Zipcar launched a point-to-point carsharing pilot program in Boston last May that departed significantly from its traditional business model, which has required cars to be picked up and dropped off at the same location. The pilot, ONE>WAY, represents a unique hybrid model that blends elements of traditional carsharing, such as guaranteed parking and advance reservations, with the spontaneity and freedom of the one-way model.
The ONE>WAY pilot was made available to all Boston residents in December 2014 and currently features 200 Honda Fit subcompact cars and more than 200 spaces or “pods” specifically built for the one-way service. In all, Zipcar has approximately 1,000 total parking spots located throughout the Greater Boston area.
Following is a snapshot of Zipcar’s pilot, including uses, implications, challenges and developments related to this new model of carsharing.
Uses: ONE>WAY users can only book cars 30 minutes before their trips – as opposed to days or weeks in advance as permitted with traditional carsharing. As a result, the pilot’s cars are often used in different ways than Zipcar’s traditional fleet. For instance, users are more likely to use the ONE>WAY cars for more spontaneous trips, such as driving to a bar or restaurant, or on other excursions without a planned return. ONE>WAY’s crowd-sourcing tool shows that one of the most popular trips is between Logan Airport and downtown Boston.
According to Zipcar, drivers also have the option of using unlimited renewals to extend their trip, since other members cannot book until the reservation is over and the car is in its final destination. Some are even using ONE>WAY for round-trips by selecting the same starting and ending point.
Implications: The nature of the trips taken through ONE>WAY means that the service more closely resembles – and competes with – modes of transportation that serve last-minute transportation needs such as traditional taxis, public transit and ridesourcing services like Uber and Lyft. In a way, the point-to-point service is much like an alternative cab service that allows users to drive themselves. ONE>WAY costs $6 per 30 minutes – much cheaper than many cab fares – on top of an annual membership fee of $60 if paid all at once.
New model: Unlike other point-to-point carsharing models, ONE>WAY features reserved parking on both ends of the trip. Members book their car and choose their pick-up and drop-off locations prior to the rental period. This model means that drivers don’t have to circle endlessly looking for parking and gives Zipcar greater control over the volume and flow of spaces. However, it also puts more constraints on drivers’ trips compared with other point-to-point carsharing services, which allow users to park in any legal public street space.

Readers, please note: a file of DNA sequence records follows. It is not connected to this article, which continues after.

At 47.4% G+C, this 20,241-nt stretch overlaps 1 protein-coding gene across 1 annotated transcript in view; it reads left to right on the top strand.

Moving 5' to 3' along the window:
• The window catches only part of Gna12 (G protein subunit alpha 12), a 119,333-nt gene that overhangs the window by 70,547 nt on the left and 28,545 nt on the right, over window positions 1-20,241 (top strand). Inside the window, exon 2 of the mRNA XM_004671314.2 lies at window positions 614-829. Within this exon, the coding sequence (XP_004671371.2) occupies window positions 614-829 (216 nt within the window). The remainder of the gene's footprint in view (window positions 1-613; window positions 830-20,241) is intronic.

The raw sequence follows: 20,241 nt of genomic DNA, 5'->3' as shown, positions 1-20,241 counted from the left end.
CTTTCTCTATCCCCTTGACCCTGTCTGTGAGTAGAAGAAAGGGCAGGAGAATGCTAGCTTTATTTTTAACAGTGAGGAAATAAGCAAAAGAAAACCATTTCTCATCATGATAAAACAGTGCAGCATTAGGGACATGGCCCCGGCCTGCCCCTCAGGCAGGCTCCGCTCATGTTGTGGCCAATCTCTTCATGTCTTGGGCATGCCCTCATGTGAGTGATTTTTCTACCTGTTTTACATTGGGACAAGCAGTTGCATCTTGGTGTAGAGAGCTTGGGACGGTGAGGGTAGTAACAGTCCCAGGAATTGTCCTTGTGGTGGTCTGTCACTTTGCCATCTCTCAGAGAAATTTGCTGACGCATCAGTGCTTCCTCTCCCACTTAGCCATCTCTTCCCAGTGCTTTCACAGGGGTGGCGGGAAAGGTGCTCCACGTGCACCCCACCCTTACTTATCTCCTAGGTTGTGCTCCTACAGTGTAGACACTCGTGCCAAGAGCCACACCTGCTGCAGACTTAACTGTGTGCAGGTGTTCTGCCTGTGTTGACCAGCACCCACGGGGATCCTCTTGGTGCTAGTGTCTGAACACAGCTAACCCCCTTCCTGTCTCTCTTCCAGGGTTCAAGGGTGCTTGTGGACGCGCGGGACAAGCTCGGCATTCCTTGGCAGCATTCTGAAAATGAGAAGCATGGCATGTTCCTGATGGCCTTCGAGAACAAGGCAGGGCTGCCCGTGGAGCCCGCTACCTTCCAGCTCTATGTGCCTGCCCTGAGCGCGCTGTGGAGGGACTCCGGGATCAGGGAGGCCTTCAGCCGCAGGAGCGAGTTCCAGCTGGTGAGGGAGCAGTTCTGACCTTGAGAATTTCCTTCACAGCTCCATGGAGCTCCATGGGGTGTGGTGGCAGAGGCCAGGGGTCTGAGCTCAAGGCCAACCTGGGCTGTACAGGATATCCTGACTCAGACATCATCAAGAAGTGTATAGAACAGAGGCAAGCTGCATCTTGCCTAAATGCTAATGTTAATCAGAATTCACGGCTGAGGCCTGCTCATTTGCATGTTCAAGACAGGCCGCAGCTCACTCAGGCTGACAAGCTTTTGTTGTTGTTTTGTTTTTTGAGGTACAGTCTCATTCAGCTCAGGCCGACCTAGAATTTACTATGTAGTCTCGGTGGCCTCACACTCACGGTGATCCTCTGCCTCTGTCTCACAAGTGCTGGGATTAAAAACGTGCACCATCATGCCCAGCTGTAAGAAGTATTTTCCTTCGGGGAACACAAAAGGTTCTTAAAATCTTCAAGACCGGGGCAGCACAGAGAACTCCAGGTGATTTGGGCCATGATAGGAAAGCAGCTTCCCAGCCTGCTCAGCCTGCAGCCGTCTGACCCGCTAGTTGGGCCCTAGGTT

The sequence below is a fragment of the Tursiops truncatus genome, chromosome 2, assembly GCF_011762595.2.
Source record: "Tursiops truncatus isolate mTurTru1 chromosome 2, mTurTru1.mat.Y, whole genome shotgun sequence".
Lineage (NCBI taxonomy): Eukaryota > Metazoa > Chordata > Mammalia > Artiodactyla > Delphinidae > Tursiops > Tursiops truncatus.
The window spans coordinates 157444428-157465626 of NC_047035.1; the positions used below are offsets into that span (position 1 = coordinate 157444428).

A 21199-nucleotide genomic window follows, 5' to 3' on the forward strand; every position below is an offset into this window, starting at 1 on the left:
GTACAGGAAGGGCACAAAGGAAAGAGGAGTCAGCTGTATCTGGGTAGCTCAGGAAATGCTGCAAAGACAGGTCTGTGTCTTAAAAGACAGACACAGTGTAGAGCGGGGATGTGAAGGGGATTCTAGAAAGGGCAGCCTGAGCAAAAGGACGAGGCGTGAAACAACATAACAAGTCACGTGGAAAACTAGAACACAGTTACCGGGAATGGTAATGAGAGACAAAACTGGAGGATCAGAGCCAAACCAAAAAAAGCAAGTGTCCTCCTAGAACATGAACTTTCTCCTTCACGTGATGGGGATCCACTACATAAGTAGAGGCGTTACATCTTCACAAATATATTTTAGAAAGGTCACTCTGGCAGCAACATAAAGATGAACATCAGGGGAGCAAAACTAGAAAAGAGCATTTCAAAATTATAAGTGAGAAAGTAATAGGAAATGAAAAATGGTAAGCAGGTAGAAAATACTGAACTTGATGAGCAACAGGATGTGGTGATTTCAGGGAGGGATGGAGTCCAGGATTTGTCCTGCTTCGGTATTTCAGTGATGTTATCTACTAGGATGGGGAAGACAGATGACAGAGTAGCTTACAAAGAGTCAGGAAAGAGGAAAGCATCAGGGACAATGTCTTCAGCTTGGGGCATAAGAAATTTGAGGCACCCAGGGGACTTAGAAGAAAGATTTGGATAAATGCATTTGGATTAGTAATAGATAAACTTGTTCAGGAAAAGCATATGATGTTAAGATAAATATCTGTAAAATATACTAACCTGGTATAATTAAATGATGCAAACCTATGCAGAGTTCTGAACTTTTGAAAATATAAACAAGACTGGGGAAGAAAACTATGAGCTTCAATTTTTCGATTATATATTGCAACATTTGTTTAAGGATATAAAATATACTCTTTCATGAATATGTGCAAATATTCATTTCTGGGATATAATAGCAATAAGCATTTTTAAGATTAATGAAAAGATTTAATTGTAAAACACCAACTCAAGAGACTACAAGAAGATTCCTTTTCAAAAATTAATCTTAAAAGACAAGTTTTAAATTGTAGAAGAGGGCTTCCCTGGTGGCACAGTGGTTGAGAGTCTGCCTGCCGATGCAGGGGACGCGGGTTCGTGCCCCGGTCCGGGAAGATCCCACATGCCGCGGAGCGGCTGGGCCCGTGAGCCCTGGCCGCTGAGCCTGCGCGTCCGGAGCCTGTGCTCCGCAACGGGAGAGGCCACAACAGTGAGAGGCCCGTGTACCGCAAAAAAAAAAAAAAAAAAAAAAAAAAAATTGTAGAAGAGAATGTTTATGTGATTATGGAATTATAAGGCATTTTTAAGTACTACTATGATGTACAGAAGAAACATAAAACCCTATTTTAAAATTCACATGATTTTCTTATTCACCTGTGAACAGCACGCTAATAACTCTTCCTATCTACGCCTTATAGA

Challenges: In some ways, the ONE>WAY model is most similar to dock-based bikesharing, which requires users to begin and end their rides at specific locations. And, just like bikesharing, clustering of vehicles in popular destinations may present a challenge. While Zipcar can’t “re-balance” its vehicles like a bikesharing provider, the company says its booking process partly addresses the issue since users can only choose destinations that have open parking.
Developments: ONE>WAY may be further evolving in the coming year. Zipcar recently bid on free-floating parking spaces made available through the City of Boston’s new DriveBoston pilot program. The pilot offers 150 free-floating permits for $3,500 per car per year, as well as 80 municipal spots for $3,500 per year in downtown Boston and $2,700 per year in surrounding areas.
The spaces mean ONE>WAY users would be free to park in any street space, without having to pre-book or worry about permits or feeding the meter. However, Zipcar says it will also continue to give members the option of using reserved spaces.
Regardless of business model, it’s clear that demand for point-to-point carsharing is increasing. According to forecasts from automotive and transportation consultant Vishwas Shankar, nearly 3 million North American consumers are expected to be members of a car-sharing service by the end of 2015, with 8 percent having used a one-way service. By the end of 2020, Shankar predicts those numbers will increase to 8.4 million and 20 percent, respectively.
The carsharing industry as a whole has evolved a great deal since it first started in the U.S. in the late 1990s, and it has been very exciting to see so many experiments and efforts to broaden consumer choice. At SUMC, we believe that – when it comes to shared mobility – the more choices, the better! We applaud this type of innovation and look forward to tracking research on the impacts and implications of these new efforts for cities across the nation. You can keep up to date on our work by following us on Twitter and signing up for our newsletter.